“The Logic of Denial” 

Another logic that has guided Israel’s settler-colonial enterprise is that of denying that there were indigenous people on the land before the establishment of Israel. The creation of myths has thus been central to the Zionist project — myths such as “A land without people for a people without land.” Worse, some Zionist movements stand reality on its head: for example, the Temple Mount Movement declares that one of its goals is to “liberate the Temple Mount from Arab [Islamic] occupation”, thus transforming the colonisers into the colonised and the indigenes.[16]

This logic of denial entails the manipulation of history and archaeology as powerful political tools in the recreation of Jerusalem as a Jewish city. Israel also undertook a renaming process in East Jerusalem to re-write history along the lines of Zionist dicta. For instance, Mamilla cemetery was renamed “Independence Park” and Talbiyeh neighbourhood was renamed “Komemiyut”.


“The Logic of Exceptionalism”

The moral force behind Israeli policies, especially in Jerusalem, has been the sense of Israeli Jewish exceptionalism, as exemplified in the claim that the Jews are “the chosen people”. These beliefs remain widespread today. For example, a poll by Haaretz in 2018 showed that 56 per cent of Jewish Israelis believe that the Jews are a chosen people, and three out of four right-wingers believe that Israel has a divine deed for its land and that their right to Israel stems from God. This belief in the exceptionalism of the state of Israel, coupled with the dehumanisation of Palestinians, has provided “ethical” or “legal” justifications for the dispossession of Palestinians and for the institutionalised discrimination against them.


(II) Israeli Master Plans for Jerusalem

To turn its vision of Jerusalem into reality, Israel has perfected a planning system[17] that represents the “highest stage of settler colonialism.”[18] This system combines national, district, local, and detailed outline plans and is advanced by different stakeholders — the state, non-government organisations (NGOs) and the private sector.


Advancing Settler Colonialism Through Urban Planning and Tourism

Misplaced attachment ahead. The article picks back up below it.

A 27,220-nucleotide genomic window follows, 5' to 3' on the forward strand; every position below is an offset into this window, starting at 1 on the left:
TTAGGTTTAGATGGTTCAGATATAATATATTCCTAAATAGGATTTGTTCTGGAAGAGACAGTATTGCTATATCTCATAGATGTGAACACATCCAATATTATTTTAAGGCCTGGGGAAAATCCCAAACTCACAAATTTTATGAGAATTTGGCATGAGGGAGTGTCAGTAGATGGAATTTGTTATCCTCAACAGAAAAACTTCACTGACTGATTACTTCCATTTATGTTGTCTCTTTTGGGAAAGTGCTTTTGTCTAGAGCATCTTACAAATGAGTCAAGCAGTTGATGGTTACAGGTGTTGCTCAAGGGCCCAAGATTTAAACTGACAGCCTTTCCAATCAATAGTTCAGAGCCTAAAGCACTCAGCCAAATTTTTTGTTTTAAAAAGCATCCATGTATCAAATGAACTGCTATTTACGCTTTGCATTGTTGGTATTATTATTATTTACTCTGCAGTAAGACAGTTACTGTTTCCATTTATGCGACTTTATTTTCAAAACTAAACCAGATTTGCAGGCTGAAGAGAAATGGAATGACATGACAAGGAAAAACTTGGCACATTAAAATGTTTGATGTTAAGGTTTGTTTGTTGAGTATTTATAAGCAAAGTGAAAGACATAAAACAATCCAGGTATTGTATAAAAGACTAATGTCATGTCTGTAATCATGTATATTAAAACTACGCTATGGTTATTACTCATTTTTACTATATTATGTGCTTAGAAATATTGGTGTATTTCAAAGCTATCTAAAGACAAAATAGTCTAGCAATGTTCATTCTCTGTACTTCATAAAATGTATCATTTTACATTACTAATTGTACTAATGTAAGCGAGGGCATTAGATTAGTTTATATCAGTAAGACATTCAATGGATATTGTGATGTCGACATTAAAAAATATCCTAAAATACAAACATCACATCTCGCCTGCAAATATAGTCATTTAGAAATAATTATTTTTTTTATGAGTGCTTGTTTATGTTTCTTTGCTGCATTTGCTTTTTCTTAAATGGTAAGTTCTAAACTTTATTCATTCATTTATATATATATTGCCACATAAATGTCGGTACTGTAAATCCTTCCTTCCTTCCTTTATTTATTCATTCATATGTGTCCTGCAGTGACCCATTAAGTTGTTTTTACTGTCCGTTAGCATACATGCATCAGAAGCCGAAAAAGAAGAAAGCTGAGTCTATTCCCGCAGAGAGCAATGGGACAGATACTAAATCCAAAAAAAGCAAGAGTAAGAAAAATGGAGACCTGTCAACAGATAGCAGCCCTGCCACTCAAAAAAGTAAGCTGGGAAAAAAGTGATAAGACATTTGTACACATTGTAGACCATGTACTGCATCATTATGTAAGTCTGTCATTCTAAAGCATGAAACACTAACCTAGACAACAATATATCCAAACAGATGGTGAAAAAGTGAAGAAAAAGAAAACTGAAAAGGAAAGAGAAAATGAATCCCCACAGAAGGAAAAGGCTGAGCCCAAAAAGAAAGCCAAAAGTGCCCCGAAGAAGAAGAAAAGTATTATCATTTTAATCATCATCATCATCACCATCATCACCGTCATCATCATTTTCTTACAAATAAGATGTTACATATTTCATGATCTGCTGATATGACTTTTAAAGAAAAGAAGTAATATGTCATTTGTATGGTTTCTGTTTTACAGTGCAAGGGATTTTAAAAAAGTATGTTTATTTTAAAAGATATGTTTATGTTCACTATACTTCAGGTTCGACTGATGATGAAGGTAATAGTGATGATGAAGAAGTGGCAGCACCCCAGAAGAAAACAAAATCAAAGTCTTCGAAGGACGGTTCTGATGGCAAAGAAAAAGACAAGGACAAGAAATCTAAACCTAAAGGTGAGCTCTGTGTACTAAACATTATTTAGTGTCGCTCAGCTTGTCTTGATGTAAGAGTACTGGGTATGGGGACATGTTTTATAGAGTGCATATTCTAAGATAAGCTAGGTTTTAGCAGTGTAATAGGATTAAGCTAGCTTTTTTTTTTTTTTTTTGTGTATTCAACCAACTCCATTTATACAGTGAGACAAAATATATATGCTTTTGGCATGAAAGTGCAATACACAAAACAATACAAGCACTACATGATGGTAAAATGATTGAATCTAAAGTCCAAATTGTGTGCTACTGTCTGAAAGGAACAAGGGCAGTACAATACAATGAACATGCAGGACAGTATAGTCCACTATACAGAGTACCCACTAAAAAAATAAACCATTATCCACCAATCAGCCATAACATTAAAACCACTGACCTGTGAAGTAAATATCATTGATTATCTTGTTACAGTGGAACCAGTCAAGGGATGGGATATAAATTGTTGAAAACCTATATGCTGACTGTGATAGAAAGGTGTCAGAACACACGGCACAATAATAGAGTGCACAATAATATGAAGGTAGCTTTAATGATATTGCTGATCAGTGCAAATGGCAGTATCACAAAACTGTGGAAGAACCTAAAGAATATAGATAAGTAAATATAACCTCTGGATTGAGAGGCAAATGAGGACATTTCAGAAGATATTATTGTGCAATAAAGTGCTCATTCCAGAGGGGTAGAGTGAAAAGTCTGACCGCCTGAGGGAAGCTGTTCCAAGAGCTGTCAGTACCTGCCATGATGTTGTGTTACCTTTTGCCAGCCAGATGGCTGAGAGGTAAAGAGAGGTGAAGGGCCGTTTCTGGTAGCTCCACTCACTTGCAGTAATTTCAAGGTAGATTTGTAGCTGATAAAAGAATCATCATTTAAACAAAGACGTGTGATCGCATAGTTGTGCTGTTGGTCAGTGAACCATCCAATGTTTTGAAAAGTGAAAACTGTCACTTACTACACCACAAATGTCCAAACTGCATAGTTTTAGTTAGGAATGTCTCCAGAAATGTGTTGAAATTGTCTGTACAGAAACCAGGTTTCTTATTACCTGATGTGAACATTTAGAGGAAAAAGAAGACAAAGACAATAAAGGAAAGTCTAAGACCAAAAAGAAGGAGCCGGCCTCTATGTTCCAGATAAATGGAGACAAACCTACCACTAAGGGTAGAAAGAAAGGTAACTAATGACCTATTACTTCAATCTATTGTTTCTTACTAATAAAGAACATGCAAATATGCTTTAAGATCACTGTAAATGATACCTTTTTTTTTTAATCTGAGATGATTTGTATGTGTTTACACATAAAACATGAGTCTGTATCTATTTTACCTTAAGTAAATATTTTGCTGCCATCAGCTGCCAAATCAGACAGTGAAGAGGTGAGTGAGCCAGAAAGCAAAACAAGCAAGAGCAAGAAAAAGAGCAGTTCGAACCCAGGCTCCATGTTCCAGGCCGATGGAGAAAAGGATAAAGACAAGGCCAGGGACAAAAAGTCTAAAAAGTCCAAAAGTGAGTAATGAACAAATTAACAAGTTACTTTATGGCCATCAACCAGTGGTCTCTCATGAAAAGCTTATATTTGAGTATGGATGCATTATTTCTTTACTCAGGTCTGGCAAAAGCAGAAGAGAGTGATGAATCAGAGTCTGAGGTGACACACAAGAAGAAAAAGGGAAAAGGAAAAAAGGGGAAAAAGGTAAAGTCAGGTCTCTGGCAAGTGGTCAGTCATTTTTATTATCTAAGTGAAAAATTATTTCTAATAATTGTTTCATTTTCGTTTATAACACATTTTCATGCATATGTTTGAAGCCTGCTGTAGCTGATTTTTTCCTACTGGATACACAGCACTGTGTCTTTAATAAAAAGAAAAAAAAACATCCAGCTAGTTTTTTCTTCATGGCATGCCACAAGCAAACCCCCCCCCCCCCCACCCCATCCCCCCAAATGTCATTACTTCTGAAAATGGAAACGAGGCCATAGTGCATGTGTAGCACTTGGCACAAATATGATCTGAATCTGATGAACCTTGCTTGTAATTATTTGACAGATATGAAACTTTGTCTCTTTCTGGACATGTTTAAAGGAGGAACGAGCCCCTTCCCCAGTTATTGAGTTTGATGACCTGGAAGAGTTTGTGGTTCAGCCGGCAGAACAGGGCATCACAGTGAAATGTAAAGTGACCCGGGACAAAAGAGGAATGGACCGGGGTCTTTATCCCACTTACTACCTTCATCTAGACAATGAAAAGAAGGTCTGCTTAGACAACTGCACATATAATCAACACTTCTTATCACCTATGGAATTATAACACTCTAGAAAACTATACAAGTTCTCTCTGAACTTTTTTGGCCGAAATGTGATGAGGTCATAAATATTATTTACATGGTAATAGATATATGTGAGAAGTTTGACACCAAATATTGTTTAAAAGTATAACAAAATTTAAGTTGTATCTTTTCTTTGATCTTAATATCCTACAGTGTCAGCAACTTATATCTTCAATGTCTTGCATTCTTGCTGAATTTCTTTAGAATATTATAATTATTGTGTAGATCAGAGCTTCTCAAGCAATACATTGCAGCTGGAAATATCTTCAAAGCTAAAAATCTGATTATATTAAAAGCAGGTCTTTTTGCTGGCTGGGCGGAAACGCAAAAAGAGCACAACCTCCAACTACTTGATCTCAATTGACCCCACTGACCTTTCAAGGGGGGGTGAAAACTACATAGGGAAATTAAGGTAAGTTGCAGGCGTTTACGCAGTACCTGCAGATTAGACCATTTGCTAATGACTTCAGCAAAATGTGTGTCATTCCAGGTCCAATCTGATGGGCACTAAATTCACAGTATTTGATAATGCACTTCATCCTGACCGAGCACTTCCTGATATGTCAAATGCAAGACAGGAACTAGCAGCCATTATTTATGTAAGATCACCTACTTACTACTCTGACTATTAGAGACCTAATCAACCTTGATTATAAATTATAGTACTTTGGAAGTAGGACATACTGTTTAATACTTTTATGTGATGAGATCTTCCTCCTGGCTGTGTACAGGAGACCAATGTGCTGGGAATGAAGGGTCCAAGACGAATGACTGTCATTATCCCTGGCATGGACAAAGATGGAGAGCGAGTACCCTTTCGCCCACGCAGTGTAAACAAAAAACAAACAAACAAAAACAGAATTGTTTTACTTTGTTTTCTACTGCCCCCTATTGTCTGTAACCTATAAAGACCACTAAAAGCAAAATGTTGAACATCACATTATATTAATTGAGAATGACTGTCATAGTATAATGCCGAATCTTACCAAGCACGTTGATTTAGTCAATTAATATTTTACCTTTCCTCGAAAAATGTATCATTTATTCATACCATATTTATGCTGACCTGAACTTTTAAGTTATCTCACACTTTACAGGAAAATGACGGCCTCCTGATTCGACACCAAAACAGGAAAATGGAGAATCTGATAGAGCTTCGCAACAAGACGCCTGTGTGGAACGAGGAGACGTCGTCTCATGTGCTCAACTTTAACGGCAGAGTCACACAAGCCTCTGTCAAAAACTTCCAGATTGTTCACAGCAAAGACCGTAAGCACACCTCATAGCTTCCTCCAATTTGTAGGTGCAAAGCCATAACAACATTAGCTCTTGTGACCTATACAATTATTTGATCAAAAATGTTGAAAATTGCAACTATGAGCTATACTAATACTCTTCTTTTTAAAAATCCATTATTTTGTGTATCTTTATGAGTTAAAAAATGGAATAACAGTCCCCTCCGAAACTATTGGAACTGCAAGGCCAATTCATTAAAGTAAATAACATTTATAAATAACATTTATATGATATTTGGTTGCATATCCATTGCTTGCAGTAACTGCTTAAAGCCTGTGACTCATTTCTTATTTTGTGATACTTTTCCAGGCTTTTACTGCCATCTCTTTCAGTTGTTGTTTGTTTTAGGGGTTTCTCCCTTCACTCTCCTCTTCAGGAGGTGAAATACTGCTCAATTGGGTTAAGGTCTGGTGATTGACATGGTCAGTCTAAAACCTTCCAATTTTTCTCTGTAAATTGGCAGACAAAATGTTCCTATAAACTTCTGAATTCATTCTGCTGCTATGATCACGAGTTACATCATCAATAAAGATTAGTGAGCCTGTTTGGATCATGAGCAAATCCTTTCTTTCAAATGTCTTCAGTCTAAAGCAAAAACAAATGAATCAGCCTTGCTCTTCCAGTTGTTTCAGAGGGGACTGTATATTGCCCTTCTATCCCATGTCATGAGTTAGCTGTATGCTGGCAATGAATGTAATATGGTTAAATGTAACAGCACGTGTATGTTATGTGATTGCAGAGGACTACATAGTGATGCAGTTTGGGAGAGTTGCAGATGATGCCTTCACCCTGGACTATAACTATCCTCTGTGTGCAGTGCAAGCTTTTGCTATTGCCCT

Israel’s “2000 Master Plan for Jerusalem”, also called “Jerusalem 2020”, is considered the eternal master plan. Published in August 2004, it is the first comprehensive spatial plan for both East and West Jerusalem since 1967. The plan, which views Jerusalem as one urban unit and as the capital of Israel, seeks to ensure a solid Jewish majority in the city. It uses urban planning as a geopolitical and strategic tool to conquer more land while constricting Palestinian urban development.

For instance, in the area of housing, while most (62.4 per cent) of the increase in Israeli Jewish housing construction will happen through expansion and the building of new settlements,[19] more than half (55.7 percent) of the increase in housing for Palestinians will happen through densification, ie building within the existing areas, despite the presence of serious hurdles to the vertical expansion of Palestinian buildings.[20] Israeli Jews are thus allowed more territorial expansion and control than Palestinians. Moreover, the plan allocates only 2,300 dunams[21] for Palestinian construction compared to 9,500 dunams for Israeli Jews.[22]

Another area that has received much attention from policymakers is the promotion of the tourism sector to build a Jewish international city. The Jerusalem 2020 master plan focuses on supporting international and urban tourism and on investing in tourism infrastructure. The development of the tourism sector is not only used as a tool to achieve economic growth and thus attract Jews to the city, it is also used as a political tool to develop an exclusively Jewish narrative of Jerusalem, thus re-creating it as a Jewish city. This explains why Israel has strict rules over who can serve as tour guides and the history tourists are told.


The Role of Israeli NGOs and Businessmen in Judaising Jerusalem 

Several Israeli NGOs and the private sector play an important role in Israel’s settler-colonial project, and their goals intersect with those of the state. For instance, Elad, a right-wing settler organisation, has been growing in political influence and financial power and has been playing a major role in the remaking of urban space. Elad works on settling Jews in the Palestinian neighbourhood of Silwan and runs tourist and archaeological sites there. Tourists are exposed to Elad’s selective Zionist narrative of history that disregards the centuries-old Arab presence there[23] and thus fits in with the state’s project of re-creating Jerusalem as a Jewish city with a predominantly Jewish history and heritage. Furthermore, since Elad funds most of the excavations in the site, it has been able to use archaeology as a powerful tool to produce a solely Jewish history of the city, in line with its political interests.[24]